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What’s the Link Between Doctor Strange and The Beatles — and What Does Paul McCartney Have to Do with It?

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Marvel Studios; Harry Hammond/V&A Images/Getty

Now that’s one magical mystery tour.

Doctor Strange and The Beatles may seem like strange bedfellows, but there’s actually a curious, fortuitous connection between them.

On Thursday, at the Hollywood premiere of the mystical superhero film based on the cult Marvel comic book, composer Michael Giacchino (you might know his music from The Incredibles and Ratatouille) chatted with PEOPLE about creating the score for it. That score, he says, was actually recorded at London’s vaunted Abbey Road Studios — the legendary venue where The Beatles laid the tracks to their most iconic albums and singles.

There was, however, another magical twist: During one particular day, while recording the music to the Benedict Cumberbatch-headlined film, which opens Nov. 4, Giacchino discovered that there were two special visitors at the studio.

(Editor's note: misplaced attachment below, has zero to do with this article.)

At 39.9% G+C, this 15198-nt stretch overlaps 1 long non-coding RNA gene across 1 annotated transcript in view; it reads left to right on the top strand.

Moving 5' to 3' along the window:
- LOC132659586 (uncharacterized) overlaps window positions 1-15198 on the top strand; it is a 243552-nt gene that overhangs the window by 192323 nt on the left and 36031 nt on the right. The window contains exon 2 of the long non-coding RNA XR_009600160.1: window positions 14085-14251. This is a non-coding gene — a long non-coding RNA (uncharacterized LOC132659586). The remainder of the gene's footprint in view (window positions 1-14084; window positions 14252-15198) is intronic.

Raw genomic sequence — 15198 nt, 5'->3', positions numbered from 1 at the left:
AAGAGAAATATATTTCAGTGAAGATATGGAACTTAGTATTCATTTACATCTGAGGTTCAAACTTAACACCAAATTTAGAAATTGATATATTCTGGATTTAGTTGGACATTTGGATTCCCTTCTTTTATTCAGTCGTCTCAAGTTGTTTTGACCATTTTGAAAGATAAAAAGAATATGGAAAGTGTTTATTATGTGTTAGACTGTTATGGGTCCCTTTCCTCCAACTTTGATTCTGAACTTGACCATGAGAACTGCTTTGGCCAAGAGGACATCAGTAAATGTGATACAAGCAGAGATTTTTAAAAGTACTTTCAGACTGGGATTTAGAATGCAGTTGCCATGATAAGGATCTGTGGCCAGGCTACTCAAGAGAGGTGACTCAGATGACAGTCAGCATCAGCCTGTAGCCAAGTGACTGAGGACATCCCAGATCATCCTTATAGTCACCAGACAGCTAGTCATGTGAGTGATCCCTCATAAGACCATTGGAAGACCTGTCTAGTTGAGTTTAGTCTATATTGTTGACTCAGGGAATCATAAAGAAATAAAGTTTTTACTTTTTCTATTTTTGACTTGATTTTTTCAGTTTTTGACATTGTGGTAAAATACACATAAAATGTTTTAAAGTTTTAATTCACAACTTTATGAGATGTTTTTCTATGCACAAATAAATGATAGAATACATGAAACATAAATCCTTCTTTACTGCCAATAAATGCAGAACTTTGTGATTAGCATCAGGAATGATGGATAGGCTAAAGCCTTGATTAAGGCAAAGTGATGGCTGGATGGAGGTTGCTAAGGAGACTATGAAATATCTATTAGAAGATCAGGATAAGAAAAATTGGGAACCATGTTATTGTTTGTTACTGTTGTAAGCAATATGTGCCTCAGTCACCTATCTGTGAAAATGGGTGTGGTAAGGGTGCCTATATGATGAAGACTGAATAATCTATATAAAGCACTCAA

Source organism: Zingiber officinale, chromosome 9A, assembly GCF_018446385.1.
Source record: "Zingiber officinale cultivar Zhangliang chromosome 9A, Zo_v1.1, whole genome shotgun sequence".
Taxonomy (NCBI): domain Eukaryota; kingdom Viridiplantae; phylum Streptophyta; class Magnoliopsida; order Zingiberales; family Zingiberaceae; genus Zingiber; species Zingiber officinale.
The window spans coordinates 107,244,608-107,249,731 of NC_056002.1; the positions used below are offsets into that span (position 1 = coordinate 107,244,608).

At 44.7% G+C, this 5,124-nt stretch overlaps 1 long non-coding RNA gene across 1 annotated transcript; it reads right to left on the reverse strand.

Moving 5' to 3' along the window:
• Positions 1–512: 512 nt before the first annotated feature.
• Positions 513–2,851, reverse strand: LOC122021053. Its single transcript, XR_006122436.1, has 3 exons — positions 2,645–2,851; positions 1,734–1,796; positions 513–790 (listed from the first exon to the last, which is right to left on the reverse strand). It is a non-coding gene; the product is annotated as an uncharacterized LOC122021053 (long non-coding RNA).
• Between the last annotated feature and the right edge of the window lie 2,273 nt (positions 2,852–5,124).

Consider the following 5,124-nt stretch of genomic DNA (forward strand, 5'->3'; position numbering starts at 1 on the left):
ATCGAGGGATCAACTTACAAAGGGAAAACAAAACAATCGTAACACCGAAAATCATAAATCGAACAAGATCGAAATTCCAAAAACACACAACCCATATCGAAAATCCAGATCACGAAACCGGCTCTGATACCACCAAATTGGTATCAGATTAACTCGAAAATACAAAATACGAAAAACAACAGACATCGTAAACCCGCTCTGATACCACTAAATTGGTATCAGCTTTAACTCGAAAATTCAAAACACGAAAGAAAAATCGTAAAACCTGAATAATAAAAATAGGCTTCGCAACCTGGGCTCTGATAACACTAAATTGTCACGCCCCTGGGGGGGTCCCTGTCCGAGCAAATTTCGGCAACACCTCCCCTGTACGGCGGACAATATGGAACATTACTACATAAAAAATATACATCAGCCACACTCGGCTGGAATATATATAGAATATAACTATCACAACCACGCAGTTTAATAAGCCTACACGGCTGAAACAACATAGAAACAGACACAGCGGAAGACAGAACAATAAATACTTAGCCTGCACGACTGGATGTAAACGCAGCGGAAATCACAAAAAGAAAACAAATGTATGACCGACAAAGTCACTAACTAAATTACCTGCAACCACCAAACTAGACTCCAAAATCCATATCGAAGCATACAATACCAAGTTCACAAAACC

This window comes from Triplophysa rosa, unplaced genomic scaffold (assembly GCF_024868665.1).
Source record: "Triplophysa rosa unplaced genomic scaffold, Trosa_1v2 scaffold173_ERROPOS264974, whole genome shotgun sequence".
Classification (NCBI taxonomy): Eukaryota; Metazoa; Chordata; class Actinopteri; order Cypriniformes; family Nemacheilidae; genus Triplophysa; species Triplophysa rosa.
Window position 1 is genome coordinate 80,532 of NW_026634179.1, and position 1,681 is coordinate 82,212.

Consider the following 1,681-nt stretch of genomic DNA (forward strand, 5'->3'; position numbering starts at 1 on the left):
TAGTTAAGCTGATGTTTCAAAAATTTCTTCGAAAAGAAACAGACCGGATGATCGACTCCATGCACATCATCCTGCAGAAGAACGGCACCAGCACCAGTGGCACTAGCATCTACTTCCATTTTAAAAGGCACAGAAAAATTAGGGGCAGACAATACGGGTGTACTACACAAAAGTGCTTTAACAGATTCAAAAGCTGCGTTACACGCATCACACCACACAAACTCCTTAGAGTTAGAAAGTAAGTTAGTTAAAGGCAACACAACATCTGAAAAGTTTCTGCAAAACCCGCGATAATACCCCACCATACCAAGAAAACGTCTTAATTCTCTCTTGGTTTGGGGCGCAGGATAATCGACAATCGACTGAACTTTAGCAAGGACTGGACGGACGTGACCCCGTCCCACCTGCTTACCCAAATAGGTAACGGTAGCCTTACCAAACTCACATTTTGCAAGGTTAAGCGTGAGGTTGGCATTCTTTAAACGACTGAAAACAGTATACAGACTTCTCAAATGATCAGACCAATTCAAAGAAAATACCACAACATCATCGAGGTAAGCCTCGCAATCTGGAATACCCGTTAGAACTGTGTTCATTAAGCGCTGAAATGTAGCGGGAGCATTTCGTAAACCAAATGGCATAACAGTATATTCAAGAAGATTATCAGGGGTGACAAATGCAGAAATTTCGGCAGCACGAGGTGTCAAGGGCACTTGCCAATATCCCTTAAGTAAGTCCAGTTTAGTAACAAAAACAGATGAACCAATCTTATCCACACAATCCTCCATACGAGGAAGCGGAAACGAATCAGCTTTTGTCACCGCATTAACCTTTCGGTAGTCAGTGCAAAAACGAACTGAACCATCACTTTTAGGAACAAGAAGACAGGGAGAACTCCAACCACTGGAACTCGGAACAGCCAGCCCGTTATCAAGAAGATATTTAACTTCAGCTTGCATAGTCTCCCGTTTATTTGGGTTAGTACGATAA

“When we got to Abbey Road one day, there were all these security guards around, and I’m like, ‘What is going on here? What’s happening?’ ” the tunesmith recalls. “And they said, ‘Oh, Paul [McCartney] and Ringo [Starr] are in there doing PR for the Ron Howard film that they just put out.”

 

That film was the well-received Beatles documentary Eight Days a Week. And, as it happens, Giacchino knew McCartney.

“I was like, ‘Oh, that’s great,’ ” he explains. “I had worked with Paul McCartney on a project, a little while back. So I just sent them a note. I said, ‘Hey, I’m next door. If you have a chance, come by.’ ”

The legendary musician was happy to oblige.

“So, he came by, and the director, Scott Derrickson, is this huge, huge, huge Beatles fan. He couldn’t believe it.”

The visit turned out to be a prescient one: Giacchino happened to be working on a track that he says actually echoed The Beatles’ distinct sound.

“Paul came in while we were recording this cue that sounded like it literally could have come off of one of their albums, that was recorded in that building, all those years ago,” he says. “And Paul leans over, and he goes, ‘This has got shades of ‘Walrus’ in it,’ ” — name-checking the band’s trippy 1967 thumper “I Am the Walrus.”

That moment, Giacchino muses, “will be forever one of my favorite things.”

“He’s obviously the best songwriter and musician we’ve ever known,” the composer says, “and to have him be there, that was kind of cool.”

  • Reporting by SCOTT HUVER